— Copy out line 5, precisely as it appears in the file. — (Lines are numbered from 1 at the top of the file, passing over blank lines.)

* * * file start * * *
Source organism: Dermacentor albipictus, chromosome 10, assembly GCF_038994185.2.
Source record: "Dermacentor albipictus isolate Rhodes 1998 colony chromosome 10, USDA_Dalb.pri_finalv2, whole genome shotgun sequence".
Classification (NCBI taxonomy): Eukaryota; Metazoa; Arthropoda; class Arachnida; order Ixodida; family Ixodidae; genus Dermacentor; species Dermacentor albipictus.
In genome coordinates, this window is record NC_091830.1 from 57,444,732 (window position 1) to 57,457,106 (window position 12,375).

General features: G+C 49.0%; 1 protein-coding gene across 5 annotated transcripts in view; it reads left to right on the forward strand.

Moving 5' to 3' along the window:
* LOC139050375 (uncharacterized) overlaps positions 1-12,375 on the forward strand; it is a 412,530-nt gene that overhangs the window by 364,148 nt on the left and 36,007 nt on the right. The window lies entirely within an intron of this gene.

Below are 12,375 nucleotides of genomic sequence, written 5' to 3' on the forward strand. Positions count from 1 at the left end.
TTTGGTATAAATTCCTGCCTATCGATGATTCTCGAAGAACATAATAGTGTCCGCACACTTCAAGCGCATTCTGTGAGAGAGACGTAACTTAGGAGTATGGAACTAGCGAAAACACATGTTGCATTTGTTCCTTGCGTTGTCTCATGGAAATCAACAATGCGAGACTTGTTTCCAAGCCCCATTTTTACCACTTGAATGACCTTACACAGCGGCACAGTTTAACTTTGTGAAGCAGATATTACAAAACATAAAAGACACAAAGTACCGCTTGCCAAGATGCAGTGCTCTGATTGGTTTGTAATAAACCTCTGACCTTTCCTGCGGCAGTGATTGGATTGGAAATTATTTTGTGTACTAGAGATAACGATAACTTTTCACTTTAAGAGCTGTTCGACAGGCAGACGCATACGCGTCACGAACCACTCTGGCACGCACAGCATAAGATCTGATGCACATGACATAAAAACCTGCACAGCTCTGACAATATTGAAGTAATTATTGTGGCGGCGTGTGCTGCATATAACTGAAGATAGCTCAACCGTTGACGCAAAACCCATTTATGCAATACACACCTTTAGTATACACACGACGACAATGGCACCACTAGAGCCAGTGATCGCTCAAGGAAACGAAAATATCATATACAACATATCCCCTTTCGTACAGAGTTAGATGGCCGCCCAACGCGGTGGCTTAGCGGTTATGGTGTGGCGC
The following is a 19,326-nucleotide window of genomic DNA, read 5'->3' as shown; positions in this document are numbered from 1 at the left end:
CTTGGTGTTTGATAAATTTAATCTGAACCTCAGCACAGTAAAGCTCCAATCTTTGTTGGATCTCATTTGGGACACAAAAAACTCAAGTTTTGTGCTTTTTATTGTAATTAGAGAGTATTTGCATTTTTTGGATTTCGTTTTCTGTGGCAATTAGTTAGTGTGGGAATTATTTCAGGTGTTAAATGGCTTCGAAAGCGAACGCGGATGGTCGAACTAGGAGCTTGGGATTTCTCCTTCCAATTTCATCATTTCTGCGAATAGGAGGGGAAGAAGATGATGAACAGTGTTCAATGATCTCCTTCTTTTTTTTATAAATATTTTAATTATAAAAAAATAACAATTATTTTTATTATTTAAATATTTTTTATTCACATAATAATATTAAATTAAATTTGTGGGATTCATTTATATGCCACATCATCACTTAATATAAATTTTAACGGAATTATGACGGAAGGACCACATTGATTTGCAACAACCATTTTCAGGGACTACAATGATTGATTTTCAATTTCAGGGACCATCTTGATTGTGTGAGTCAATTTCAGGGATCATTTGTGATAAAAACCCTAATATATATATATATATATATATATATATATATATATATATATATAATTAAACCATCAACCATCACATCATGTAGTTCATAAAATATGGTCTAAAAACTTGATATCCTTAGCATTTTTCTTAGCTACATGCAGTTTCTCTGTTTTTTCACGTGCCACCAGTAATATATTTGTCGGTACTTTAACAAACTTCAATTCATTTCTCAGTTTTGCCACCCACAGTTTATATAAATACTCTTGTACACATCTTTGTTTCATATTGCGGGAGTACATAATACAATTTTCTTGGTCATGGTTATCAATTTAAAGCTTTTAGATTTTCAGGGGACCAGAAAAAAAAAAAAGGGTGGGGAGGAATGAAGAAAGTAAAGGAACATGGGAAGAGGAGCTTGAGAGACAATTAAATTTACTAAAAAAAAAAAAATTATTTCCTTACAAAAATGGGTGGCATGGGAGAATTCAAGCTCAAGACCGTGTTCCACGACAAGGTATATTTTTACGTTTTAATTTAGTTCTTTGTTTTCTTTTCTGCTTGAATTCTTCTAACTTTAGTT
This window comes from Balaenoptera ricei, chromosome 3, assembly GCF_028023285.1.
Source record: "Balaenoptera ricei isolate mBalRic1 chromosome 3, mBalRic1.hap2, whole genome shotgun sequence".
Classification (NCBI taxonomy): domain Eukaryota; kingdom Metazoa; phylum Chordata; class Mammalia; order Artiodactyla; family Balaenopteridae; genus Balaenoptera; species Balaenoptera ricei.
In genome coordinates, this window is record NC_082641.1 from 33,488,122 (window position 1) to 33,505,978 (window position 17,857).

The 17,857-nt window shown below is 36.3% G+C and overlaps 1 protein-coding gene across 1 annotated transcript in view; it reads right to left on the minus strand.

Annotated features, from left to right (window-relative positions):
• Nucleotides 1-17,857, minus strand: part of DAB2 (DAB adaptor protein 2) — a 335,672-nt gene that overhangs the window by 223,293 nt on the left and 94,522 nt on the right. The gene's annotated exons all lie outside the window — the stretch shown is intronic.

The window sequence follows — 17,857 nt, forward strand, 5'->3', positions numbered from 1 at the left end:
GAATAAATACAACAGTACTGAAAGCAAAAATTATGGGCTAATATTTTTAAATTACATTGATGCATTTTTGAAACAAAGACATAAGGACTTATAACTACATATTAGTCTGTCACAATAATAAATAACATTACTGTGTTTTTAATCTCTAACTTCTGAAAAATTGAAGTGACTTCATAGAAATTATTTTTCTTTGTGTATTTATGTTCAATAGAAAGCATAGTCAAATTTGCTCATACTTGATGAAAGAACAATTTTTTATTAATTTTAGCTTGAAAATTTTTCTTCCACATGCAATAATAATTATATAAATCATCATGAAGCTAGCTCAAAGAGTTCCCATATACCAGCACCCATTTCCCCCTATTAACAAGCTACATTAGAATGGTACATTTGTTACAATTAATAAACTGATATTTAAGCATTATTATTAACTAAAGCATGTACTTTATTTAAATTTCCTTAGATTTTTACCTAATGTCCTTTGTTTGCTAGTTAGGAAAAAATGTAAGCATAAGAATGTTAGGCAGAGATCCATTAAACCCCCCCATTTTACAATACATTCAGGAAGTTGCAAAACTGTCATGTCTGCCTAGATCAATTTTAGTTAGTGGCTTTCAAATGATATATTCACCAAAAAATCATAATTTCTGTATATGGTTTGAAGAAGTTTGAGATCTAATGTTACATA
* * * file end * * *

General features: G+C 49.0%; 1 protein-coding gene across 5 annotated transcripts in view; it reads left to right on the forward strand.